Something is muddying the Vancouver Lake waters, causing toxic algae blooms and regular closures. A lake advocacy group is hoping to fix that.
Friends of Vancouver Lake recently hired a small commercial fishing crew to net carp. Fishers have been netting over the past week and plan to return in May, part of what will be a multiyear effort to substantially reduce the population of the invasive species at the lake.
The common carp is known to inhabit shallow bodies of water with moderately flowing or standing water, according to the U.S. Geological Survey. It’s regarded as a pest fish due to its abundance as well as its tendency to destroy vegetation and stir up sediment, increasing water turbidity.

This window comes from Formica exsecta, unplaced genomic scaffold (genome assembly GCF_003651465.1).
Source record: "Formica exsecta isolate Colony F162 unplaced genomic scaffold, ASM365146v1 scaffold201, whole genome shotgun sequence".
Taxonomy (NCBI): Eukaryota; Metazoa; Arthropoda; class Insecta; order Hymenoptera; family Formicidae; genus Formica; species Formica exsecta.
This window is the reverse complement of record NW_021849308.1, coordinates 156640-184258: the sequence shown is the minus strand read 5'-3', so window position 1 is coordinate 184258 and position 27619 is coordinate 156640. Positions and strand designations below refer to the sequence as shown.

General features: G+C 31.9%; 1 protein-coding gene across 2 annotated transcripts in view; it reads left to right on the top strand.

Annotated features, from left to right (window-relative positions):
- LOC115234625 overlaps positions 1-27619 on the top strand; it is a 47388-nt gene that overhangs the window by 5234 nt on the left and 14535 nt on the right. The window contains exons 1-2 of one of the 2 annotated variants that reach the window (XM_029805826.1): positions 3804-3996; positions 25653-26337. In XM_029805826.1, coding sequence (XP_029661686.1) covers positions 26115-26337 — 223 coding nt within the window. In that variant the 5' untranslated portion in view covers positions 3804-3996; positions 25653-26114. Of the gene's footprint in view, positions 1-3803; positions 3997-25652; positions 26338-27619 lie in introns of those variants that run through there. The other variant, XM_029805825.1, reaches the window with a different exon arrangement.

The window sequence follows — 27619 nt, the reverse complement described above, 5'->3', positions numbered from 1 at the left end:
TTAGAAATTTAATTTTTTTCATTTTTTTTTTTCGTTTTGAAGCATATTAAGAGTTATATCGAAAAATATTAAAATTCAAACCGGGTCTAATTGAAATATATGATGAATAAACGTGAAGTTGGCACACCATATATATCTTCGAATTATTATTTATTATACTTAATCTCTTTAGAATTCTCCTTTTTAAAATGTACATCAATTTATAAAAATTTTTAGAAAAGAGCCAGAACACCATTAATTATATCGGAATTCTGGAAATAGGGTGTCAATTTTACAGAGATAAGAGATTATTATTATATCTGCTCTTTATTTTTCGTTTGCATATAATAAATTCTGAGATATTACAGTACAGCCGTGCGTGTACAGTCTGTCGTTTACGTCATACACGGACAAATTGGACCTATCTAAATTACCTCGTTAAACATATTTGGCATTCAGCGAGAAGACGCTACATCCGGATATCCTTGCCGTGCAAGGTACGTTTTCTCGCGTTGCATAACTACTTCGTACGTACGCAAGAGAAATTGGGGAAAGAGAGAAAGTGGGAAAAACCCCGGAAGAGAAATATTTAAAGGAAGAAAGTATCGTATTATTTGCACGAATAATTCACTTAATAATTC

The fish were introduced to the Pacific Northwest in the late 19th century, according to the Washington Department of Fish and Wildlife. A sea captain in 1880 in Troutdale, Ore., received a shipment of 35 carp, which spawned to about 7,000 by the end of the year.
In the following year, several thousand of them escaped from the nursery into the Columbia River.